When you’re starting on your Science of Learning journey — or even if you’re mid-stream — it can feel quite lonely. Perhaps your school provides feel-good but ultimately ornamental professional development. Perhaps you’ve discovered the Science of Reading when everyone around you is cueing everything but letter sounds. Every bit of new knowledge comes from your own personal commitment to learning, mixed in with a bit of happenstance. There’s an organisation that arose for people just like you, and it has well outgrown its humble beginnings. I spoke to founder Nathaniel Swain about the growth and need for a group like Think Forward Educators.
For the benefit of those who might not know, can you give me a little bit of background about how the network started? Where was the need?
Think Forward started as a group of teachers and other educational professionals coming together and really just trying to talk about the disconnect between research and practice. We had a big focus on language and literacy to begin with. We were based in Melbourne and it was really just getting people into a room to talk about the frustrations that we were probably all experiencing in our various roles in high schools and primary schools and other sorts of settings.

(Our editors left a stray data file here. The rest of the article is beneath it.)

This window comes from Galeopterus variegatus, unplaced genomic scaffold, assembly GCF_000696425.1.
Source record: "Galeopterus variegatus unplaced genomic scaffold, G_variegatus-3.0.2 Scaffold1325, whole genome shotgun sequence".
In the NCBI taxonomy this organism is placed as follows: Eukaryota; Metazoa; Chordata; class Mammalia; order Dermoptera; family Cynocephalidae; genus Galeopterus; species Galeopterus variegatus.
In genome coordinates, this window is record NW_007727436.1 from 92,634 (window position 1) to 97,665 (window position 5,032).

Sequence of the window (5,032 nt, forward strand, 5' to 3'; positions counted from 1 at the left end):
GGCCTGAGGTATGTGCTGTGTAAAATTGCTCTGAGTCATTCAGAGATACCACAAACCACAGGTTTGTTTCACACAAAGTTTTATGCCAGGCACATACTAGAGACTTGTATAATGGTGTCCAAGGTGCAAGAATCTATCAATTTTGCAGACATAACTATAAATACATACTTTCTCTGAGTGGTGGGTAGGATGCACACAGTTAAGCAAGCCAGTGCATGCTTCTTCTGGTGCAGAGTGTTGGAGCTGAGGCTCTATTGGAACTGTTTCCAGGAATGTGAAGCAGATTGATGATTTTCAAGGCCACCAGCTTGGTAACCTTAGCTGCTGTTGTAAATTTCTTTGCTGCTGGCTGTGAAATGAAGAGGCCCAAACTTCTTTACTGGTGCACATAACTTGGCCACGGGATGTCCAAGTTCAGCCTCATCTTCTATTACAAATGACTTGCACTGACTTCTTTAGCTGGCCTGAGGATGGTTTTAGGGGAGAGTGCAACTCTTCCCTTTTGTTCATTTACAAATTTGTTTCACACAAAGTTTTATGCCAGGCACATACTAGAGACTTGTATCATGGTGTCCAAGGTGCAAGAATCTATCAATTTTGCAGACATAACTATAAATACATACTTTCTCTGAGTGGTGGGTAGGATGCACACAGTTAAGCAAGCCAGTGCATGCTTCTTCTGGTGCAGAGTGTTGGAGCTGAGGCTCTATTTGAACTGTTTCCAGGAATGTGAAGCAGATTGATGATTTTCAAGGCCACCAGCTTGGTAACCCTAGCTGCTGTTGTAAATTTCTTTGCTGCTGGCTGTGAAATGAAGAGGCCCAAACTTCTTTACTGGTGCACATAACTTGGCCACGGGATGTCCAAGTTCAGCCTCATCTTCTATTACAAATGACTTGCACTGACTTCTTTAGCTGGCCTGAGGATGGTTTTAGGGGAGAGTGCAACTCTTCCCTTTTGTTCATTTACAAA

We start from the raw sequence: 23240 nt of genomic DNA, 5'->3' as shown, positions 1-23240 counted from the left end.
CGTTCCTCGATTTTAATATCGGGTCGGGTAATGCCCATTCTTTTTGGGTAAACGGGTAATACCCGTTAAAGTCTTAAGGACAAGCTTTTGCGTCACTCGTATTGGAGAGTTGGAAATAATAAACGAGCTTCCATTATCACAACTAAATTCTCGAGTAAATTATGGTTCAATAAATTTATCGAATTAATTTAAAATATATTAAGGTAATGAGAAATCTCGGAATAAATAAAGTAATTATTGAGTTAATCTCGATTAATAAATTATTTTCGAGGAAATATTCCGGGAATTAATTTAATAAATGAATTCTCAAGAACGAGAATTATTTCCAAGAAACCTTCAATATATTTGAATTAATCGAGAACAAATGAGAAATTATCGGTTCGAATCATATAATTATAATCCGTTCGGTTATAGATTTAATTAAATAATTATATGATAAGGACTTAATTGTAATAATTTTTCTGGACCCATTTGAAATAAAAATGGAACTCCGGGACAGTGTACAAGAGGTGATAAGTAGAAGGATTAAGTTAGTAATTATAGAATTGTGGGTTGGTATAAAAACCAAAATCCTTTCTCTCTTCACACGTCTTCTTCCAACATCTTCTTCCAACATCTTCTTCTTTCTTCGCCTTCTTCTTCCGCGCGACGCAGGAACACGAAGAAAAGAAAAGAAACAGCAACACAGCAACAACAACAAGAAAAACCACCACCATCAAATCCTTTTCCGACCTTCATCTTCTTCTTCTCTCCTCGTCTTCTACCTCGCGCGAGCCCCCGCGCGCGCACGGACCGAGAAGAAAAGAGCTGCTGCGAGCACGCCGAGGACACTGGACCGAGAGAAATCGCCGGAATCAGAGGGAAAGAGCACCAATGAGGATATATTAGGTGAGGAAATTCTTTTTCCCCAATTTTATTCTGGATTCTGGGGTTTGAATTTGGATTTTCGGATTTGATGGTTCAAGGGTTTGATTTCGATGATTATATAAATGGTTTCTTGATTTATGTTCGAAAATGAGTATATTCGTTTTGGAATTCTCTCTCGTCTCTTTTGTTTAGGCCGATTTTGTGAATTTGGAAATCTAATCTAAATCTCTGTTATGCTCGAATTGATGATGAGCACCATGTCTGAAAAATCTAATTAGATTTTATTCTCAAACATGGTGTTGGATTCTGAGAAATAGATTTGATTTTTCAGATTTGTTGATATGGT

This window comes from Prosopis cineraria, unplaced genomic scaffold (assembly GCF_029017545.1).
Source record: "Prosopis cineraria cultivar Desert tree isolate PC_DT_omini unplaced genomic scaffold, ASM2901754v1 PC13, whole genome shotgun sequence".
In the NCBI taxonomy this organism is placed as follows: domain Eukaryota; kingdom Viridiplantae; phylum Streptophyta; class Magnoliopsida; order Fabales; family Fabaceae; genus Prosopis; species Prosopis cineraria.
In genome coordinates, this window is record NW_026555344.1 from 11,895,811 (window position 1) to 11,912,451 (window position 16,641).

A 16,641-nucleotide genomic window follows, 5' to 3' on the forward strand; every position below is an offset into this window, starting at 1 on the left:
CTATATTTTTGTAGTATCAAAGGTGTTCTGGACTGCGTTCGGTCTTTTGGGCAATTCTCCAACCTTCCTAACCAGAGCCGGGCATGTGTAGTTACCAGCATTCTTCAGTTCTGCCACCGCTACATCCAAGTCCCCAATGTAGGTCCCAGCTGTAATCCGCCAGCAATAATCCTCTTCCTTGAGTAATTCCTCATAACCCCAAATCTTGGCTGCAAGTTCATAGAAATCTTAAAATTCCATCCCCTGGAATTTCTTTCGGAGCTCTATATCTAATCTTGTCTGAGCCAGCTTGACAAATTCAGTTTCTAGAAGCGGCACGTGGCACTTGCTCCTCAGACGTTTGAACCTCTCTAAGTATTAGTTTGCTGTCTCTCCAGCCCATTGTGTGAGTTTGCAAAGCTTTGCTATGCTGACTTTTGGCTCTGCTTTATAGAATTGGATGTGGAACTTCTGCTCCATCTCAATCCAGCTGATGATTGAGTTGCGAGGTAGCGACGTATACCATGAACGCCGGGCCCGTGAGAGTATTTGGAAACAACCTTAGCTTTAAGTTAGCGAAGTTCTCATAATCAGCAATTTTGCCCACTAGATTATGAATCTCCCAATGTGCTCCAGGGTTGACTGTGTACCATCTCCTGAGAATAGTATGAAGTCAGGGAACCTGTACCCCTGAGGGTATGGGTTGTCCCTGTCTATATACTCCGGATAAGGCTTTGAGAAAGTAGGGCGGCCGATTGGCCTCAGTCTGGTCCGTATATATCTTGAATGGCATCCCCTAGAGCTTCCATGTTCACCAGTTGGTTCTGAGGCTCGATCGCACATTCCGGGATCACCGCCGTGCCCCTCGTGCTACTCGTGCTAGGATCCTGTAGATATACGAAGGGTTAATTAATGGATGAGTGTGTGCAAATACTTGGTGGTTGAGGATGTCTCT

Back then, our discussion was particularly around the Science of Reading and how it was very difficult to get traction and to change things in schools to reflect the science that we know is the best way to teach children to read and write. But then it's branched out much further than that because the pedagogical issues cut across all curriculum areas.
What's happened is Think Forward's now a national community and somewhat international in some ways too. We have a really broad group of people that come together to discuss matters of practice and share stories of success and frustration. We're really hoping to become a bit of a lighthouse for people to find an entry point to the Science of Learning and the Science of Reading.
Our mission really is to try and use that evidence and that research to improve outcomes for those kids that typically aren't benefiting very much from the status quo — kids who are marginalized in different ways who are experiencing socioeconomic or educational disadvantage and for whom this work is just fundamental for making the connections between their home experiences and what they need to be able to do to succeed in our modern society.